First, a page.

The next morning, we heard the steam locomotive coming and crawled out of the tent to watch it go by less than 50m away. The track went right through the campground. Later that morning as we were leaving for Ouray, one of the girls spotted a glider on tow. Sorry to hear the operation is no more. I didn't fly there but the area is spectacular.

Chip Bearden
  #17  
Old May 24th 18, 01:47 AM posted to rec.aviation.soaring
son_of_flubber
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Posts: 1,356
Default Durango, CO

Durango sounds like it was a wonderful place to fly.

Too bad the people who enjoyed it did not step up and establish some sort of gliderport land trust.

That's been done at other sites.

There are other legacy sites that may be lost in the near future.



  #18  
Old May 28th 18, 07:18 PM posted to rec.aviation.soaring
Bob T
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Posts: 32
Default Durango, CO

On Sunday, May 20, 2018 at 10:46:15 AM UTC-7, wrote:
Is the glider port still active in Durango Colorado? Asking for someone traveling through there next month who wants to get a ride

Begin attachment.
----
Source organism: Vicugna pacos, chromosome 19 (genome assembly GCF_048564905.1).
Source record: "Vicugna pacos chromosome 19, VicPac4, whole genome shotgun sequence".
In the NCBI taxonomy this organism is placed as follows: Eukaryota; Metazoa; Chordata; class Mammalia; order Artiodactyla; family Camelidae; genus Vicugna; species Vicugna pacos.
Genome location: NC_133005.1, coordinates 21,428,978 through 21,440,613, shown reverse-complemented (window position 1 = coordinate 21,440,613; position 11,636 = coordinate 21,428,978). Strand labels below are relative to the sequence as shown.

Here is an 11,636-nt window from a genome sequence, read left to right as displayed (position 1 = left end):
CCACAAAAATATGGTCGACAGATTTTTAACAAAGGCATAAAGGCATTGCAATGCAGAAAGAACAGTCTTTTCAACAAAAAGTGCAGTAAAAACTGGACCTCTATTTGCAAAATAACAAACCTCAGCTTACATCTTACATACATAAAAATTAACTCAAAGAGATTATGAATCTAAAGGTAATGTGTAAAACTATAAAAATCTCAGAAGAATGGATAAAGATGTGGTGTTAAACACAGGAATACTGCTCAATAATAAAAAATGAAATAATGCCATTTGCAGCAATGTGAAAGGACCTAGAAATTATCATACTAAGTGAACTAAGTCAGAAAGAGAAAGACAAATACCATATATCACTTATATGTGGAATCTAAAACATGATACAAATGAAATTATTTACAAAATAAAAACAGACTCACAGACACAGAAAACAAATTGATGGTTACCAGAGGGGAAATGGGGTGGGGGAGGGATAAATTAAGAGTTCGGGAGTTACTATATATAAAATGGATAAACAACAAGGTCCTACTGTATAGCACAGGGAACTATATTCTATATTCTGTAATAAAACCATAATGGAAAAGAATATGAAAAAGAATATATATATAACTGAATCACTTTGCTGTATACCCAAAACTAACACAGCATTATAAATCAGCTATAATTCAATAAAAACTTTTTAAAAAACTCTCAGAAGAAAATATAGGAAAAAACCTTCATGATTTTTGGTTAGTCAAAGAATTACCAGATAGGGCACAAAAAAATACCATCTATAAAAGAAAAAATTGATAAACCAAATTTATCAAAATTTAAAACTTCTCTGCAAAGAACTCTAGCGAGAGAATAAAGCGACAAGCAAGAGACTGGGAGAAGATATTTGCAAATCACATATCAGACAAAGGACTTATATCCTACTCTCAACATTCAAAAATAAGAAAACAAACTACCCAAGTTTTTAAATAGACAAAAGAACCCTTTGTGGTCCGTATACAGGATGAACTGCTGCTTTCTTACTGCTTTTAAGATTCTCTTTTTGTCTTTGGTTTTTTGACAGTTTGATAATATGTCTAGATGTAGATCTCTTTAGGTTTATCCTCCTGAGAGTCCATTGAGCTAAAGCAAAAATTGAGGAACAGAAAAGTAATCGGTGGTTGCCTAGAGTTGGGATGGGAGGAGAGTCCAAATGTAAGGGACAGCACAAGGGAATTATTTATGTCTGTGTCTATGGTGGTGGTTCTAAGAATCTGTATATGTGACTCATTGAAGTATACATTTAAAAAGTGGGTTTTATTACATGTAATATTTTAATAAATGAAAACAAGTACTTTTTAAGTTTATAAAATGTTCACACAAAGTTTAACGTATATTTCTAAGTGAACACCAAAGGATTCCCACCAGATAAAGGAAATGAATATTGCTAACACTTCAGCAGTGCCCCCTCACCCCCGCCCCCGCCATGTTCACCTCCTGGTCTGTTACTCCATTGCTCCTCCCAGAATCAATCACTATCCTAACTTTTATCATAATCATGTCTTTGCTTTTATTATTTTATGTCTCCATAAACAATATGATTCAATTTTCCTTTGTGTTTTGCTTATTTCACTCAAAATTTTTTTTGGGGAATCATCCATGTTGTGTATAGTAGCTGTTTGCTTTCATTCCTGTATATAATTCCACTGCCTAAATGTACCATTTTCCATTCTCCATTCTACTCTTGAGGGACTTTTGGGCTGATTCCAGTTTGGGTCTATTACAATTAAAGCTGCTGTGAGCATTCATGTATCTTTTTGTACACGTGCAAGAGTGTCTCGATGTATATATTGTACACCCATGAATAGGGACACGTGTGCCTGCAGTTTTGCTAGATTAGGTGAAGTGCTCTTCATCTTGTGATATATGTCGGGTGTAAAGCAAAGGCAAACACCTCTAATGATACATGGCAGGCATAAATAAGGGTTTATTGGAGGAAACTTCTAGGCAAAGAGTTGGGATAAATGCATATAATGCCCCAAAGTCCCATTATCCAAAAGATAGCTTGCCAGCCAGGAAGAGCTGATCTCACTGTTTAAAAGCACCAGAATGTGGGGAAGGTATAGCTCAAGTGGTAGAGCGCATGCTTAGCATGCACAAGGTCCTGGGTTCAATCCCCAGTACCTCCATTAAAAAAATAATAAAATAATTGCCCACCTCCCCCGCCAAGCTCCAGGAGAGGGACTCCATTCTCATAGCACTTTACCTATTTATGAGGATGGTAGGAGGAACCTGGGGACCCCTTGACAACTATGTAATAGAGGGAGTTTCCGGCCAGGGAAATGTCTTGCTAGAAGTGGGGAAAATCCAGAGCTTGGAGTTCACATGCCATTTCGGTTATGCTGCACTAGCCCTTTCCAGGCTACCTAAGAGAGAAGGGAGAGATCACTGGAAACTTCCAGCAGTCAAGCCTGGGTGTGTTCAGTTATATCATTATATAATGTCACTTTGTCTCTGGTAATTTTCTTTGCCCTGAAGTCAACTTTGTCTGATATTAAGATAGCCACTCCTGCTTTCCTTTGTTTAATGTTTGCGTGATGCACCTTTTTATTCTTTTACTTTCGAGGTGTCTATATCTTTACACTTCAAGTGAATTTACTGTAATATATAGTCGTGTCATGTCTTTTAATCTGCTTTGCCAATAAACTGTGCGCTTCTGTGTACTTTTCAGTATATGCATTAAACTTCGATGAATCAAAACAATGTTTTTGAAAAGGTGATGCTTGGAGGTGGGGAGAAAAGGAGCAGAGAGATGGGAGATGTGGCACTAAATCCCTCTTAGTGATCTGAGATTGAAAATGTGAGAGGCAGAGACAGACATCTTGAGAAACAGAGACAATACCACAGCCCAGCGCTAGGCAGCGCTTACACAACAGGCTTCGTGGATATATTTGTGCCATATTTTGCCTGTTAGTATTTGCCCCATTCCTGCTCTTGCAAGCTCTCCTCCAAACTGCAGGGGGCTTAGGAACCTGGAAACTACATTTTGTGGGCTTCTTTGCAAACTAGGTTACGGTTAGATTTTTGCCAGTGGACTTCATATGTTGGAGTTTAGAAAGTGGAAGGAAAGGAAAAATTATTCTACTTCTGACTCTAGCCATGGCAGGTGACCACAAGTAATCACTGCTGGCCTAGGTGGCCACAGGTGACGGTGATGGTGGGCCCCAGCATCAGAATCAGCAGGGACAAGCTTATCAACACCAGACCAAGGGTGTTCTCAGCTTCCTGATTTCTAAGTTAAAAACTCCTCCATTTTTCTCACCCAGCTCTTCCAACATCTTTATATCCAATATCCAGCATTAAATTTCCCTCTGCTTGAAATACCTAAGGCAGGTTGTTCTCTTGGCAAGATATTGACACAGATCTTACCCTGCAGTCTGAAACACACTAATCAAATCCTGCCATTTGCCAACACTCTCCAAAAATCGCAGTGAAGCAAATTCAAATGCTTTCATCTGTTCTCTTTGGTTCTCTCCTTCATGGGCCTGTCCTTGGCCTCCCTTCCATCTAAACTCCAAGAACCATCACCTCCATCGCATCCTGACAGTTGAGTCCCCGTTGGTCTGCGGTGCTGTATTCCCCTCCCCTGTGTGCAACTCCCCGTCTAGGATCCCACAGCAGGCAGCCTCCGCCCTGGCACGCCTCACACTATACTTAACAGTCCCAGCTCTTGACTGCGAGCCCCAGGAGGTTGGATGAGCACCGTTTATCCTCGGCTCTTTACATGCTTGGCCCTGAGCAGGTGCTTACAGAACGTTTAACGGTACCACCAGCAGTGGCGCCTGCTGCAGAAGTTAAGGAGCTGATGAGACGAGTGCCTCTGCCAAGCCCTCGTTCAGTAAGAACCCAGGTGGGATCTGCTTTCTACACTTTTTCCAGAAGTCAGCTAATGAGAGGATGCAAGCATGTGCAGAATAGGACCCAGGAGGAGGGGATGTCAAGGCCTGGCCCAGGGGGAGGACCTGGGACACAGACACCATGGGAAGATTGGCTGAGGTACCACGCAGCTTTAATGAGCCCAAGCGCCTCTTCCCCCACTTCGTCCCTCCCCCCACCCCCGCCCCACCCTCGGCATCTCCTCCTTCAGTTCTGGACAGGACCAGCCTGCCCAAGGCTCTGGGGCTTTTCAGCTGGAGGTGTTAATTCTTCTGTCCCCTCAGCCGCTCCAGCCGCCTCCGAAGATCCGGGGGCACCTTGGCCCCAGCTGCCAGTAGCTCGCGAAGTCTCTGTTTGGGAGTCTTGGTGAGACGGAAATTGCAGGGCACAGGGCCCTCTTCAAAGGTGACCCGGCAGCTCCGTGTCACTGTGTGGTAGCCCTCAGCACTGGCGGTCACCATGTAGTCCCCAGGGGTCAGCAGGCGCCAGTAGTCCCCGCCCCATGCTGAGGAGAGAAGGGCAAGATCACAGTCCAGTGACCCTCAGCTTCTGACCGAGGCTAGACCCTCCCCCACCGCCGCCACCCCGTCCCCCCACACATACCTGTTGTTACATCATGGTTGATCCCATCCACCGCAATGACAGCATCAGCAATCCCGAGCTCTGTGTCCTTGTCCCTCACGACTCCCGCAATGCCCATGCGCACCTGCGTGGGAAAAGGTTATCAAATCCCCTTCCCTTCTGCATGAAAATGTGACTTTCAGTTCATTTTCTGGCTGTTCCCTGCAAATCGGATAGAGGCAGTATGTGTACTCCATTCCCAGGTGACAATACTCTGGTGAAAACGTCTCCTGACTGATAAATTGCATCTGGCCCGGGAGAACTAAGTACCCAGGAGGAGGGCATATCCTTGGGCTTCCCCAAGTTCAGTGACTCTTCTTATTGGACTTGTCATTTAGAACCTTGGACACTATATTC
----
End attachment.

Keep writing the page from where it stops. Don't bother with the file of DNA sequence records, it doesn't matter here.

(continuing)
Val air GliderPort was was one of the great soaring sites of America. A number of us local pilots put together a consortium to purchase and run the site, but the offer, which was very carefully worked out, and fair, was rejected by the owners. A number of out of state offers were also rejected. We'll never know why. The site was lost, but certainly not because no one tried buy it and keep it going. This was a great loss to both the soaring community and the local tourist economy.

I spent 15 summers flying out of that gorgeous green strip, logging several thousand hours of looking down from 17,000' at the stupendous colorful San Juan Mountains and surrounding areas. Handily, I accumulated thousands of digital photos to help remember the fun times. I even shared a number of them in presentations at SSA annual meetings and with many other organizations in SW Colorado and Arizona. Lots of great memories.

19